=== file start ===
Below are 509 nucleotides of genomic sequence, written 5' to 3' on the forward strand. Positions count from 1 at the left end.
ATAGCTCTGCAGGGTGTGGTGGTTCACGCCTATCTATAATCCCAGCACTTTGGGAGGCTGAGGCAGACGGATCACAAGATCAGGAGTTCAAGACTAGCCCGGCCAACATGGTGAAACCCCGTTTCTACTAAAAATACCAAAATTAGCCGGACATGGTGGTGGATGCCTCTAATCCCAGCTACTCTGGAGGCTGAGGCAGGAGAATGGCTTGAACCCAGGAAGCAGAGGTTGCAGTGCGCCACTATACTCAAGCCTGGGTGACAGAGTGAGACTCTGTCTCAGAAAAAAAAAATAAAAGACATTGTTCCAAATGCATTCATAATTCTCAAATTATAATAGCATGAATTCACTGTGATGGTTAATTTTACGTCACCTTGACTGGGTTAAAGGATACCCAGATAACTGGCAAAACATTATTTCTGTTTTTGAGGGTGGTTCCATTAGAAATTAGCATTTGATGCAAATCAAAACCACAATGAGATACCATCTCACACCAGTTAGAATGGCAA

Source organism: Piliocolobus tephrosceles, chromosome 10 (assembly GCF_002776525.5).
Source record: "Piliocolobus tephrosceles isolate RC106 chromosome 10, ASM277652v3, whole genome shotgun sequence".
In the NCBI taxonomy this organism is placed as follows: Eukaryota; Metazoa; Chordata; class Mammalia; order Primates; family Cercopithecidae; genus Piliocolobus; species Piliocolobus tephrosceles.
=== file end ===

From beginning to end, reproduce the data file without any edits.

Below are 509 nucleotides of genomic sequence, written 5' to 3' on the forward strand. Positions count from 1 at the left end.
ATAGCTCTGCAGGGTGTGGTGGTTCACGCCTATCTATAATCCCAGCACTTTGGGAGGCTGAGGCAGACGGATCACAAGATCAGGAGTTCAAGACTAGCCCGGCCAACATGGTGAAACCCCGTTTCTACTAAAAATACCAAAATTAGCCGGACATGGTGGTGGATGCCTCTAATCCCAGCTACTCTGGAGGCTGAGGCAGGAGAATGGCTTGAACCCAGGAAGCAGAGGTTGCAGTGCGCCACTATACTCAAGCCTGGGTGACAGAGTGAGACTCTGTCTCAGAAAAAAAAAATAAAAGACATTGTTCCAAATGCATTCATAATTCTCAAATTATAATAGCATGAATTCACTGTGATGGTTAATTTTACGTCACCTTGACTGGGTTAAAGGATACCCAGATAACTGGCAAAACATTATTTCTGTTTTTGAGGGTGGTTCCATTAGAAATTAGCATTTGATGCAAATCAAAACCACAATGAGATACCATCTCACACCAGTTAGAATGGCAA

Source organism: Piliocolobus tephrosceles, chromosome 10 (assembly GCF_002776525.5).
Source record: "Piliocolobus tephrosceles isolate RC106 chromosome 10, ASM277652v3, whole genome shotgun sequence".
In the NCBI taxonomy this organism is placed as follows: Eukaryota; Metazoa; Chordata; class Mammalia; order Primates; family Cercopithecidae; genus Piliocolobus; species Piliocolobus tephrosceles.